There are countless studies you can point to if you want to be assured that multitasking is the key to productivity or feel justified in feeling it’s antithetical to getting anything done well. It’s a great topic for finding that yes, there are statistics that will back you up no matter your position. You just have to search hard enough.
For myself I understand that multitasking is often a necessary evil. As I type this, for instance, I’ve also got Slack open on the other monitor so I can track a conversation related to something I’m working on and there are multiple tabs open in Chrome that I can bounce between. In fact, here’s a screenshot of my main external monitor, which is what I work in most of the day.
You can see I have, in order:
- Three Gmail instances open, my personal one and two work-related inboxes
- Digg Reader, which I use for RSS reading and monitoring
- Pocket, which is where I save stories for reading or usage later
- Two WordPress admin pages, my personal blog and that of CinematicSlant
- Two Google Drive instances, my personal account and one for a project
- A couple Google Sheets, including the editorial calendar for my personal blogs
- A Google Doc where I keep blog post ideas
I’m also listening to Spotify and, as I said, I have Slack open to one of the three team chatspaces I belong to.
That’s a lot. But here’s how that usually goes:
I check email throughout the day but try to do so in specific times. Not that I only check it between 9 and 9:30 am or anything, but I work to not be beholden to it and answer its every beckoning call. If something important comes in, sure, that’s why I have desktop notifications enabled. Otherwise I’ll turn to it only when I can plow through a few messages and do something to take any action items out of the inbox. Sometimes that means adding an item to my bullet journal, sometimes it might be saving a story to Pocket.
Digg Reader is the same way. I’m actually more addicted to RSS than I am email, though, and will find myself bouncing over there throughout the day and in the middle of other tasks to see what’s new. Usually I share stories directly to Pocket instead of acting on them immediately, as doing so allows me to use Pocket as a sort of triage station, evaluating more fully what I want to do with that story. So Digg Reader is just a middle man.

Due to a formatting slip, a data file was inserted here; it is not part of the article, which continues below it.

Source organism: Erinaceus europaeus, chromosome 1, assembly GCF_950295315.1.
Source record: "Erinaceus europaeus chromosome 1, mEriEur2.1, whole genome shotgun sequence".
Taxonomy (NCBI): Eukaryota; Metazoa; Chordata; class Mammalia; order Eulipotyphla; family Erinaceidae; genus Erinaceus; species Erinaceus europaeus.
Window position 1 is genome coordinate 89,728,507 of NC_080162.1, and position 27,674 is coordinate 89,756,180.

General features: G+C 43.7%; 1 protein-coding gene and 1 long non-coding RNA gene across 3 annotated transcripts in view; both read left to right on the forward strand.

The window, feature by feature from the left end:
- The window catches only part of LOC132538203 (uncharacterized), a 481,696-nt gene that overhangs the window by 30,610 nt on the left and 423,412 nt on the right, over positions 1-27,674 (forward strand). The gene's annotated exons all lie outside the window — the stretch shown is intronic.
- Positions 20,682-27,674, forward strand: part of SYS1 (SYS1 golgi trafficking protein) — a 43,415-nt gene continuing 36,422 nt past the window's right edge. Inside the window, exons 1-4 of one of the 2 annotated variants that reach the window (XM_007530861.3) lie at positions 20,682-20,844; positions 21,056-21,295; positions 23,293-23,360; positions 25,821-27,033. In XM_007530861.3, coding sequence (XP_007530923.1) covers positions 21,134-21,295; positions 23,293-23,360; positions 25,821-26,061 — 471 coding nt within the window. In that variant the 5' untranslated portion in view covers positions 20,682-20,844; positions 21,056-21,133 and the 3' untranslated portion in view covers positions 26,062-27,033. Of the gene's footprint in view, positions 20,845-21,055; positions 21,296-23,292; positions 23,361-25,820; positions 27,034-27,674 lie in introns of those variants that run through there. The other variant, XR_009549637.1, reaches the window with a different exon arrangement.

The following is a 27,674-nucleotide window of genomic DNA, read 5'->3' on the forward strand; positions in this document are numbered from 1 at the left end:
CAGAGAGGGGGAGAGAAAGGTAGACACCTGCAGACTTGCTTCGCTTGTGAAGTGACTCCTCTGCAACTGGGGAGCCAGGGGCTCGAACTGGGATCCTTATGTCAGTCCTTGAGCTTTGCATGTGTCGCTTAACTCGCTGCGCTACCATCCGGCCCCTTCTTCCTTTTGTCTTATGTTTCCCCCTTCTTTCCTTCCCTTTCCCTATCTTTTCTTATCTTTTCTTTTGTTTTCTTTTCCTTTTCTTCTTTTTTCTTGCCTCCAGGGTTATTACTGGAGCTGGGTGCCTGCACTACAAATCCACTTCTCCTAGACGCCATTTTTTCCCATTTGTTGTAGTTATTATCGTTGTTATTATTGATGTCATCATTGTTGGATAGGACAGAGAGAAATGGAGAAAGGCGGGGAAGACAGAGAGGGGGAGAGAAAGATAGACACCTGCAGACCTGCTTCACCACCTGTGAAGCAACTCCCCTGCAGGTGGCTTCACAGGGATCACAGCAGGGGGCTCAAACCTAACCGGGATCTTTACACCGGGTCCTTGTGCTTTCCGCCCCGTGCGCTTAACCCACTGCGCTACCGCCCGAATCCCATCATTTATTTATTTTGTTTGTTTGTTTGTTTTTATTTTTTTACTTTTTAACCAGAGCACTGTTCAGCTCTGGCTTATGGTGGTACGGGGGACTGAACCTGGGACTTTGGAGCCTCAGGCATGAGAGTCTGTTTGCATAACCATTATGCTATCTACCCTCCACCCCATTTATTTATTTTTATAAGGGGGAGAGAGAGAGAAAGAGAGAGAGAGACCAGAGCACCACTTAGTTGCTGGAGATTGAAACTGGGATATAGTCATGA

Pocket then becomes the way station the stories I’m reading almost always have to pass through. Whether they’re coming from Digg Reader or is something I’ve found on Twitter or elsewhere (if I’m on desktop I’ll click and use the Pocket bookmarklet, if I’m on mobile I can save directly from Twitter or other apps), this is usually where I’ll read them more fully. It’s essential.
The links to those stories usually then make it over to one of the text documents you see over on the far right. I have Textedit open nearly all day and is where I jot things down when I’m just sort of half-thinking about them. I’ll draft blog posts there and then copy/paste into a Google Doc. Or I’ll write an email there and copy/paste it into Gmail. What I like about this arrangement is that having a document off to the side means I can be looking at the story or other material I’m writing about in the browser window but see what I’m writing, referring back to the source frequently.
Tweetdeck is how I use Twitter, mostly because of the columns capability. With so many followers it’s important for me to be able to separate out various Twitter Lists and otherwise divide up the experience.
Lately I’ve been posting directly from Google Docs to WordPress, using the integration between the two. WordPress is the blog software I’ve been using for upwards of 10 years now and is the best the market has to offer. Other tools like Squarespace, Wix and others will work for other people and that’s fine but to me WordPress is the top of the line. I recently upgraded to the Premium hosted plan on WordPress.com and have zero regrets about that decision.
I like having Google Docs be the archive of everything, something I can turn to and use in any way I see fit later on. Over the years I’ve tried a number of arrangements, including blog editors like MarsEdit, but Google Docs is free and works pretty well, especially now that it speaks directly to WordPress. And of course it’s essential for collaboration with others as I can share documents with anyone. I’ve used Google Docs since it acquired Writely years and years ago, both personally and professionally. It’s great not just for drafting but Sheets allows me to manage ed cals and more.
There are other sites I’ll cycle between in that last tab, the one that has Facebook in it here. I’ll switch it over to LinkedIn, Evernote, ToDoIst or something else as the need arises. Basically that last tab, and any that follow on the right, are open for whatever is needed at that moment.
Between all those, though, you can see how my day travels and the path material I’m interested in reading and potentially using as the basis of a blog post takes. That’s why those tabs are laid out like that, because they roughly map out my productivity routine.
How about you? Do you arrange your tabs or other software in a similar manner? How do you maximize the flow to get things done efficiently and effectively?